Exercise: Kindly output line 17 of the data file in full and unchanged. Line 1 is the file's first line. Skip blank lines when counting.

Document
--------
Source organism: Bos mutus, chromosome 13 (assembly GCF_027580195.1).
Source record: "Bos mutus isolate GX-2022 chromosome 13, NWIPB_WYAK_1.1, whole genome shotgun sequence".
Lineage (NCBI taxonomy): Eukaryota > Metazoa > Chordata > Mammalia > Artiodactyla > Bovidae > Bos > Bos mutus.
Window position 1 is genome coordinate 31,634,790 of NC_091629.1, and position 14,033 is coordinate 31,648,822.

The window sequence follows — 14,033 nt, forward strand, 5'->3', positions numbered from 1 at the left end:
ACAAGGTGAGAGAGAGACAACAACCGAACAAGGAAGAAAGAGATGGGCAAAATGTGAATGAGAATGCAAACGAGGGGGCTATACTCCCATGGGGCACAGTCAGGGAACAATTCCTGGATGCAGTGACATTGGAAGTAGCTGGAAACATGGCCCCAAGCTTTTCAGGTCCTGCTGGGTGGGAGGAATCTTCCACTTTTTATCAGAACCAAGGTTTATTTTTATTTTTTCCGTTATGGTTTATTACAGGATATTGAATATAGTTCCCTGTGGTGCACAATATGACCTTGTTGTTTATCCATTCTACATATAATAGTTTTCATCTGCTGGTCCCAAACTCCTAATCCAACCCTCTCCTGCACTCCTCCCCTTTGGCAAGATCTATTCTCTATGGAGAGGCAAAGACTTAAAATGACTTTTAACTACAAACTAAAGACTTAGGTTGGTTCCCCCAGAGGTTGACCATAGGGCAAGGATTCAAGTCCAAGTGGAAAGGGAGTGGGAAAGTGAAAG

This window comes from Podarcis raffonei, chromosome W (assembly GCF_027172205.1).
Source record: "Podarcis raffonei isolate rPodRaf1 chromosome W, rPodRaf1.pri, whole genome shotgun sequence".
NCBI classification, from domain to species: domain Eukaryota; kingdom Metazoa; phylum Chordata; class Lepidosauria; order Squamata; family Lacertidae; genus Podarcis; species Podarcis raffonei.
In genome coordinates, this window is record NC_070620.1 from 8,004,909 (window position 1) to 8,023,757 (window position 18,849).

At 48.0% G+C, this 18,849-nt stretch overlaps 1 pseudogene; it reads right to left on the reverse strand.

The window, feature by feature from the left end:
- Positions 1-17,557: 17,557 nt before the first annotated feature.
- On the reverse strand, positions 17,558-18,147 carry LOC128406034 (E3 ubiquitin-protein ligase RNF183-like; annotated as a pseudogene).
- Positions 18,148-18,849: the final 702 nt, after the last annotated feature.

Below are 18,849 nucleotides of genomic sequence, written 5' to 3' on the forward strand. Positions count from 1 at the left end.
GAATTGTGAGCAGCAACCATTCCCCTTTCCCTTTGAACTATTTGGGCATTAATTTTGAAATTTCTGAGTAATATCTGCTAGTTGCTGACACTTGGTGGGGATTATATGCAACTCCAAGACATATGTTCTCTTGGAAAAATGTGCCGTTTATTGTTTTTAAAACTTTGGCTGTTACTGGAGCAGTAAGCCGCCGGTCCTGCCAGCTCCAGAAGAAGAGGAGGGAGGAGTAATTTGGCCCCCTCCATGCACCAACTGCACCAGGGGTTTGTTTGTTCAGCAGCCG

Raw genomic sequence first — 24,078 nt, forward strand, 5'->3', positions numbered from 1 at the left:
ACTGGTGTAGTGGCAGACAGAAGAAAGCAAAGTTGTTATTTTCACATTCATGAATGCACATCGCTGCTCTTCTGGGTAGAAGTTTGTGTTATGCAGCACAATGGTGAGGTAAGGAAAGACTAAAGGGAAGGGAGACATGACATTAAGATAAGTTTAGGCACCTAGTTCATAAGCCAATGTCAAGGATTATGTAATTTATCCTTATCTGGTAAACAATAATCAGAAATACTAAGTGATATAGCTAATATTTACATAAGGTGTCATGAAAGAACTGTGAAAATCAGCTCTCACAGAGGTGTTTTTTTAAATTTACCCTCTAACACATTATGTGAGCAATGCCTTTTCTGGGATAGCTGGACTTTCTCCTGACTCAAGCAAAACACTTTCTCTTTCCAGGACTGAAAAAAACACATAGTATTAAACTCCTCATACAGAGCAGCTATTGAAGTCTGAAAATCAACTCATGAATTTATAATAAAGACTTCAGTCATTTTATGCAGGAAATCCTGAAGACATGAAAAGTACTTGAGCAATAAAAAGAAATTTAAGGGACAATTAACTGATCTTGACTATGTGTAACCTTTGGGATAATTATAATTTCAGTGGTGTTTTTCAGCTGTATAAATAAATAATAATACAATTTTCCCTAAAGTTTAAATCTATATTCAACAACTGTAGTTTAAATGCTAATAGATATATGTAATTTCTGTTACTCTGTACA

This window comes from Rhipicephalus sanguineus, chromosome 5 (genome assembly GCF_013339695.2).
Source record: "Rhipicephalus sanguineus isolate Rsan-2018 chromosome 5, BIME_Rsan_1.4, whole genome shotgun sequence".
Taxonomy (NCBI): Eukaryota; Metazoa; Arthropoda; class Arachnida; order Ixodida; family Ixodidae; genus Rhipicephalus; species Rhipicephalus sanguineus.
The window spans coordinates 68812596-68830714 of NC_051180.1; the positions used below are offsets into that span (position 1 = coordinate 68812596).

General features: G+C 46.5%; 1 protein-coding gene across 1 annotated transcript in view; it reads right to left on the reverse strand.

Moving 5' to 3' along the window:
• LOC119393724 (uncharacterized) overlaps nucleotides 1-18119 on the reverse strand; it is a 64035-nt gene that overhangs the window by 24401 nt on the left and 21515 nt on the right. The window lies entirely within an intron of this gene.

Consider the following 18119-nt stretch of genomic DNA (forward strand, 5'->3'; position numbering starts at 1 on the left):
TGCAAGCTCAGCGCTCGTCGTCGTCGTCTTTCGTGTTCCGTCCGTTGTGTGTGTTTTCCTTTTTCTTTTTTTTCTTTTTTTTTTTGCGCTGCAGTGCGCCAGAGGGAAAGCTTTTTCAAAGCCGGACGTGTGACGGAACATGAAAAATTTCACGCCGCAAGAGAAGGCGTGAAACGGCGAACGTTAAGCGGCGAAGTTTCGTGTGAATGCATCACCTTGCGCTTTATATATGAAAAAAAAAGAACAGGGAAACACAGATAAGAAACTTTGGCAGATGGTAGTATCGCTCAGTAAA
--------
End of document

GAATTGTGAGCAGCAACCATTCCCCTTTCCCTTTGAACTATTTGGGCATTAATTTTGAAATTTCTGAGTAATATCTGCTAGTTGCTGACACTTGGTGGGGATTATATGCAACTCCAAGACATATGTTCTCTTGGAAAAATGTGCCGTTTATTGTTTTTAAAACTTTGGCTGTTACTGGAGCAGTAAGCCGCCGGTCCTGCCAGCTCCAGAAGAAGAGGAGGGAGGAGTAATTTGGCCCCCTCCATGCACCAACTGCACCAGGGGTTTGTTTGTTCAGCAGCCG